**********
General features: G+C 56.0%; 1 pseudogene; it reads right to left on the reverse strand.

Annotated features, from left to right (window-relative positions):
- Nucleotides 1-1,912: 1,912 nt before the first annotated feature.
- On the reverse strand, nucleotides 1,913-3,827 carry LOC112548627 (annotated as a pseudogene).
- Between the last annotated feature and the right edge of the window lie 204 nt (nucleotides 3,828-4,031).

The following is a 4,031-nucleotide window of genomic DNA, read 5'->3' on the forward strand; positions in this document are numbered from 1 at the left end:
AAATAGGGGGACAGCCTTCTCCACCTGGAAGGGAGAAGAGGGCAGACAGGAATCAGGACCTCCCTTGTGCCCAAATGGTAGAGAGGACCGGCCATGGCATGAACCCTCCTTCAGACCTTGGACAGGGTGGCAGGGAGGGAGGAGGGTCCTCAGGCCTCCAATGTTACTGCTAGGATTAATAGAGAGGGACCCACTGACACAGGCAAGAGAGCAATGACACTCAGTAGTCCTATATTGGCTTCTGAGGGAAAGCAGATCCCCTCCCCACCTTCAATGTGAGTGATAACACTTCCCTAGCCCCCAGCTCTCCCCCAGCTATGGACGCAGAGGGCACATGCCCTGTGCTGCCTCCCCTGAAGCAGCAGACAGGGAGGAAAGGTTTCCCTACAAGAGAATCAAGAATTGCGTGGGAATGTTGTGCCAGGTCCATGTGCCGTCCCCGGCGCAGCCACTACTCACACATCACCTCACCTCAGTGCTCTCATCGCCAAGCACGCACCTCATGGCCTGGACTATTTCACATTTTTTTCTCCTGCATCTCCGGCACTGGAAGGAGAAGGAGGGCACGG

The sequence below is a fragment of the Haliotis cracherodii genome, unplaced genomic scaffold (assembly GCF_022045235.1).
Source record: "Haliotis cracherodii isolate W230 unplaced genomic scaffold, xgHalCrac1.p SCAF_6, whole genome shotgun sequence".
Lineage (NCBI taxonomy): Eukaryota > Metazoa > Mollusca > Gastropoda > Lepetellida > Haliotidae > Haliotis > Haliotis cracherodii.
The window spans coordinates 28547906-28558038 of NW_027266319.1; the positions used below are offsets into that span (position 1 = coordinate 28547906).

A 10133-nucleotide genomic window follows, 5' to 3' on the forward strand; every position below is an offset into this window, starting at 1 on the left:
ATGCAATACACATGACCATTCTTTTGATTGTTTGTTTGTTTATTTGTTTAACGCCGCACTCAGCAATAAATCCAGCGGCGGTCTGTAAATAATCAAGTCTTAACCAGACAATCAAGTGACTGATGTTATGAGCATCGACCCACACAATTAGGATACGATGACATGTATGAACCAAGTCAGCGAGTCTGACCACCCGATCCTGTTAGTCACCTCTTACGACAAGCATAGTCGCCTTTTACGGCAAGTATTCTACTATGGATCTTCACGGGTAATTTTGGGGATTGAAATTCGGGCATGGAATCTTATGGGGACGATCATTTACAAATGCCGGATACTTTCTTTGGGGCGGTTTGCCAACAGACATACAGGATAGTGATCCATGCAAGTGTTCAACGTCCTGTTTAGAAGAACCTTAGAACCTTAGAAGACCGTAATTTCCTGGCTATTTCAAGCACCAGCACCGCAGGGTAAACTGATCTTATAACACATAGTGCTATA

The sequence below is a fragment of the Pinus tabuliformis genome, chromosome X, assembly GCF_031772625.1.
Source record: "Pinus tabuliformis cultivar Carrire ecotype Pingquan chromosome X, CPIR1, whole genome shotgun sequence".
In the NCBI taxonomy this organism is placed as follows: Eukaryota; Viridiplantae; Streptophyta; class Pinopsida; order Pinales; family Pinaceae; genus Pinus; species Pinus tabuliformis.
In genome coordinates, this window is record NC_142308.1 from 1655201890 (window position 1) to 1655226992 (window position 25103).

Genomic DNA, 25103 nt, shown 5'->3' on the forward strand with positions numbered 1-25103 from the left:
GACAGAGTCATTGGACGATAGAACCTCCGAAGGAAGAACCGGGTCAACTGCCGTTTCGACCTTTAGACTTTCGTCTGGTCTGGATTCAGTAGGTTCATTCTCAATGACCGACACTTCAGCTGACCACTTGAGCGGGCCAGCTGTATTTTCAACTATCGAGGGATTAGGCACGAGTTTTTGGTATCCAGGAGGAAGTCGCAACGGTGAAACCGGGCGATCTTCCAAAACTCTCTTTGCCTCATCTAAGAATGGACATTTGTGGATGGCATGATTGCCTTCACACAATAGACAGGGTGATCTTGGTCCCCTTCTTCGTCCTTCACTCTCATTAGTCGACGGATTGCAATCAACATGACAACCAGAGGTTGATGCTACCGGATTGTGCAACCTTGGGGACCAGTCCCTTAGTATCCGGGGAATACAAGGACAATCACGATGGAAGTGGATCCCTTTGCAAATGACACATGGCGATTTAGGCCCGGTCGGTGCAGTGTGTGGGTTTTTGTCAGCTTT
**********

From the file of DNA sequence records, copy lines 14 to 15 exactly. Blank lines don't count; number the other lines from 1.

The sequence below is a fragment of the Pinus tabuliformis genome, chromosome X, assembly GCF_031772625.1.
Source record: "Pinus tabuliformis cultivar Carrire ecotype Pingquan chromosome X, CPIR1, whole genome shotgun sequence".